As of February 25, 2018, HCD has determined that ALL but 12 cities and counties are subject to SB35 streamlining provision. HCD updates this information at least quarterly to incorporate new or corrected data provided by jurisdictions.

 

Annual Reports are due to HCD by April 1st each year.  Although this deadline has passed, it is not too late to get into compliance.  Some cities are retroactively filing reports for 2015 through 2017.

 

Charter cities should note that even though charter cities were not required to complete Annual Reports until 2018, HCD believes that SB 35 streamlining requirement applies if a charter city has not completed an Annual Report for the last two years (2016 and 2017 ).  We recommend that if you have not met this requirement that you do so now.

Contact Suzy Kim, Senior Associate, at skim@webrsg.com or (714)316-2116, if you have questions or need assistance preparing your Annual Report to retain local control over housing development and avoid court sanctions.

 

Rolling up our Sleeves in 2018

We are excited to highlight RSG’s commitment to improving surrounding cities through our participation in a variety of professional organizations.  From positions of leadership to committee membership, RSG continues to find new ways to impart its insight and passion for helping and improving communities across California. 

California Association for Local Economic Development (CALED) -  RSG Principal Jim Simon serves as a committee member on CALED’s Legislative Action Committee and Tax Increment Financing Technical Committee.  Through his involvement with both committees, Jim has been instrumental in the drafting of proposed legislation in 2018 that may streamline and reduce costs for formation of enhanced infrastructure financing districts (EIFDs).  RSG Senior Associate Suzy Kim also serves as a member of CALED’s Tax Increment Financing Technical Committee.

San Diego Housing Federation (SDHF) – RSG Principal Tara Matthews has recently been appointed to the San Diego Housing Federation Policy Committee.  Through her contribution of leadership to the organization, Tara will be helping in the development and implementation of policies that cover a variety of topics from affordable housing in San Diego to local and state legislation.

Urban Land Institute (ULI) – RSG Principal Hitta Mosesman currently serves on ULI’s Women’s Leadership Initiative Council as a committee member.  Through her work with the organization, Hitta helps to further the organization’s overall mission of creating a path for the advancement of women in the real estate industry.  RSG Associate Dima Galkin is a member of ULI’s Public Realm Initiative Council, which aims to provide insight to all ULI members on best practices, case studies and innovations taking place within the industry.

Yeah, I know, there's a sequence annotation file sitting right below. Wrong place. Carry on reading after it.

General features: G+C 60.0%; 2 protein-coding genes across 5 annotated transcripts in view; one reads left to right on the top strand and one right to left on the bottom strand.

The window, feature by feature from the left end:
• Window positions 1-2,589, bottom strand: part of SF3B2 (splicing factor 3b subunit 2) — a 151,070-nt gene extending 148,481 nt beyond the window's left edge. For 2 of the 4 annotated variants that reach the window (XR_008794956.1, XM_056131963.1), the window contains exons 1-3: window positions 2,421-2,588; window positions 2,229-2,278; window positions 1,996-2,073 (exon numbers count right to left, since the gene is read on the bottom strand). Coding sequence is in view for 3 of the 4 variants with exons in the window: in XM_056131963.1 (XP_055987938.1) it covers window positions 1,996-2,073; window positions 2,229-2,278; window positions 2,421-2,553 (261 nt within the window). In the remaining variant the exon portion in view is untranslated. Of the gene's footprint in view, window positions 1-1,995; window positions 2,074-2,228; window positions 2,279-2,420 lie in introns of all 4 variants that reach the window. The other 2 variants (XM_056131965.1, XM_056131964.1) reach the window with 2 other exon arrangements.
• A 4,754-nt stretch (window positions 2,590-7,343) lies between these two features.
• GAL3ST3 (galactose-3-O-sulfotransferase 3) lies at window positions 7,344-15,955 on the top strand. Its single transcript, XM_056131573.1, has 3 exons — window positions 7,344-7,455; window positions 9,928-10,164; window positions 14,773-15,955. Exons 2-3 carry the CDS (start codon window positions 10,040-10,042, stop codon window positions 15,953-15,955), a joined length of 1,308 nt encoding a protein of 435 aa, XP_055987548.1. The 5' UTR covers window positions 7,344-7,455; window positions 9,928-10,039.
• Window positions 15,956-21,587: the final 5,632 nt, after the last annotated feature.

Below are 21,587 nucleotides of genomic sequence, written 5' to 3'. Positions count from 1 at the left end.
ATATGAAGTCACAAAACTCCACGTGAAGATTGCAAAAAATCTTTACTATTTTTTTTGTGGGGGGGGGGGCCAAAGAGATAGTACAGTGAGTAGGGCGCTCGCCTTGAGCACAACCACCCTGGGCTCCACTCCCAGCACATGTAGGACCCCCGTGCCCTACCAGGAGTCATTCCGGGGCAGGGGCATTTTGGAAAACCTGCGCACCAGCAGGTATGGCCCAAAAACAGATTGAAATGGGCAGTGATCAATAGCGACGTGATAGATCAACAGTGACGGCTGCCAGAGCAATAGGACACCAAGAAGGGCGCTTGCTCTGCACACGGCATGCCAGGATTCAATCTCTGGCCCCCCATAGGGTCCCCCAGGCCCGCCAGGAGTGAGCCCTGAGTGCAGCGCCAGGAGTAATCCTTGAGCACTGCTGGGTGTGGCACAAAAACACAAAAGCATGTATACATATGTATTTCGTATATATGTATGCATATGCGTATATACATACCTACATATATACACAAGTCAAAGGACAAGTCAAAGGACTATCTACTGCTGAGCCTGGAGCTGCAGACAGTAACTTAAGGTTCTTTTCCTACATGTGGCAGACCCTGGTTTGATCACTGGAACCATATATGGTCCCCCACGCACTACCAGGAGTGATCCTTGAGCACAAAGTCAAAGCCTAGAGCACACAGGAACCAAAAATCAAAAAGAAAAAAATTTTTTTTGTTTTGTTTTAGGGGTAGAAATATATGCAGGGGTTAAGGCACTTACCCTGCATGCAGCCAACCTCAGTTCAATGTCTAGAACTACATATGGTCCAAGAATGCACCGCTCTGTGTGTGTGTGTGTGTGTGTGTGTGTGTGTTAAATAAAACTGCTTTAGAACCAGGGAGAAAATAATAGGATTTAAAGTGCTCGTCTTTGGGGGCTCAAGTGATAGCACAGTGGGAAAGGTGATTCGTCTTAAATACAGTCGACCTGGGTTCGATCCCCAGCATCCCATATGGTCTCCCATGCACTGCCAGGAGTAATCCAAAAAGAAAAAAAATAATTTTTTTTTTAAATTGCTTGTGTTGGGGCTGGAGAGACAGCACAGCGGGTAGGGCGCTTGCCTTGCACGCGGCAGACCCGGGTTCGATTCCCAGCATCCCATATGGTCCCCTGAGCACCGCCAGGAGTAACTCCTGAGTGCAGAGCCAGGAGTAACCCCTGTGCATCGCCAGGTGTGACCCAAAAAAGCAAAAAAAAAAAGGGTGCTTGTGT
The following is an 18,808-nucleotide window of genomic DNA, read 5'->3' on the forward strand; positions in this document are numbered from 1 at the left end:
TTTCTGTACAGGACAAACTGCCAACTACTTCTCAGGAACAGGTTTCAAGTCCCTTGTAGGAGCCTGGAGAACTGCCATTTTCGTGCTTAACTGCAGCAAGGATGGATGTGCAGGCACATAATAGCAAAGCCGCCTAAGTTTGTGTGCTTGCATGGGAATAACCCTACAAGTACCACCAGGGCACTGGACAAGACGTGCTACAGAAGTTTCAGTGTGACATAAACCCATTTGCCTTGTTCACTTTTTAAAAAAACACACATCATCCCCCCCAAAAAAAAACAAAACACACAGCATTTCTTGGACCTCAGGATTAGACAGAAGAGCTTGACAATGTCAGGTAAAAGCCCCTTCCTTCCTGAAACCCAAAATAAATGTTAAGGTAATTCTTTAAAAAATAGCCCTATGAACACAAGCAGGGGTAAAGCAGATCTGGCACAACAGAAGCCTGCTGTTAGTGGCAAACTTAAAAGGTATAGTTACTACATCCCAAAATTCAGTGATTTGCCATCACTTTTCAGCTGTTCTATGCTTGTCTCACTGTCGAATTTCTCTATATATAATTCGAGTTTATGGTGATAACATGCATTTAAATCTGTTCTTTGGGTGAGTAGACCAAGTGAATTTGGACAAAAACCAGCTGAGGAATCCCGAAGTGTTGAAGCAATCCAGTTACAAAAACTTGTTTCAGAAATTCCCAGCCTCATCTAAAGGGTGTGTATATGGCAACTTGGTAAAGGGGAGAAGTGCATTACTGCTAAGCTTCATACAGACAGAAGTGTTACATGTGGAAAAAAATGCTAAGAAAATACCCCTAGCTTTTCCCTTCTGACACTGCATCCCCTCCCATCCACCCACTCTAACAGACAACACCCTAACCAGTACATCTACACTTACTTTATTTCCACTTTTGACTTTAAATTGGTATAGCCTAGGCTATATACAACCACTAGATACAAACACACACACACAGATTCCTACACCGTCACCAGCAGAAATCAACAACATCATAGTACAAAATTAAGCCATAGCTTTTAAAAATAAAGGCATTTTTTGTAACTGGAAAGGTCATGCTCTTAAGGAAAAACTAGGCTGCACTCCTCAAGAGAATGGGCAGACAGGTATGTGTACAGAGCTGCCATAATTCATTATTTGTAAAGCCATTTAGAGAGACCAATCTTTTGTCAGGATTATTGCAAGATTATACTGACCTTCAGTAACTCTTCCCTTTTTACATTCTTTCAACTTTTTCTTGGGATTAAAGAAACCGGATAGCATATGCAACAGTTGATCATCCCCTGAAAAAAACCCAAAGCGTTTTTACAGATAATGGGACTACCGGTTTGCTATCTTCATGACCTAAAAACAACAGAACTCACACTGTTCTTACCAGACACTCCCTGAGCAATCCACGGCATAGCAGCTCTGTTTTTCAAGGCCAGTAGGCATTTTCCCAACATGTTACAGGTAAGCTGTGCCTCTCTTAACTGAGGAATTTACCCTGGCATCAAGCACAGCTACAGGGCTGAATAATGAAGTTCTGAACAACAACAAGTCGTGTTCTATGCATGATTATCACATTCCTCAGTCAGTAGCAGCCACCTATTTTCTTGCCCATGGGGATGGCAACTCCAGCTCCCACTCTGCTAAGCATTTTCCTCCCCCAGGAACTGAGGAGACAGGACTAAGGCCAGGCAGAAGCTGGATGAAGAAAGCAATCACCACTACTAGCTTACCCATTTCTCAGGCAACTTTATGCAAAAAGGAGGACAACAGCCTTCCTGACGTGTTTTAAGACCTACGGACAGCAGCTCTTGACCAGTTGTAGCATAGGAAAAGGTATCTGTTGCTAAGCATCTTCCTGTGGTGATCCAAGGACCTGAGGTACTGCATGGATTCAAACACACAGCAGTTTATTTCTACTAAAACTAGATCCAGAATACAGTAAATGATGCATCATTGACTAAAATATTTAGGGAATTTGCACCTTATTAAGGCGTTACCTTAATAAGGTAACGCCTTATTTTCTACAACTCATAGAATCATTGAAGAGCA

RSG Senior Analyst Brett Poirier serves as a member of ULI’s Young Leaders Group which looks to cultivate the use of ethical development practices and responsible land use in the industry’s up and coming leaders.  Brett is also a committee member of ULI’s Technical Assistance Panel, which performs outreach services through members volunteering their time to help address community land use issues.

Out and About

February 20-23rd - RSG will be continuing their presence this year at the annual CSMFO Conference being held in Riverside, California.  Hitta Mosesman, Principal, will be participating in a panel titled “Cannabis – Is it a solution to your General Fund Deficit?”  She, along with fellow panelists, will help shed some much-needed light on the decision for cities to utilize the recent law passage permitting the sale, cultivation and manufacturing of recreational cannabis to help subsidize funding for general fund budget deficits.  RSG will also host a booth in Exhibit Hall D where those interested can inquire about the various product and service lines we offer.

March 7-9th - RSG will be an exhibitor at the upcoming annual Housing California Conference in Sacramento, CA.  As a leader in the affordable housing industry, RSG looks forward to joining others at this event where industry leaders work together to make a collective positive impact in the housing industry.  Tara Matthews, Principal along with Greg Smith will be attending the conference and would love for you to stop by our exhibit to talk “housing”.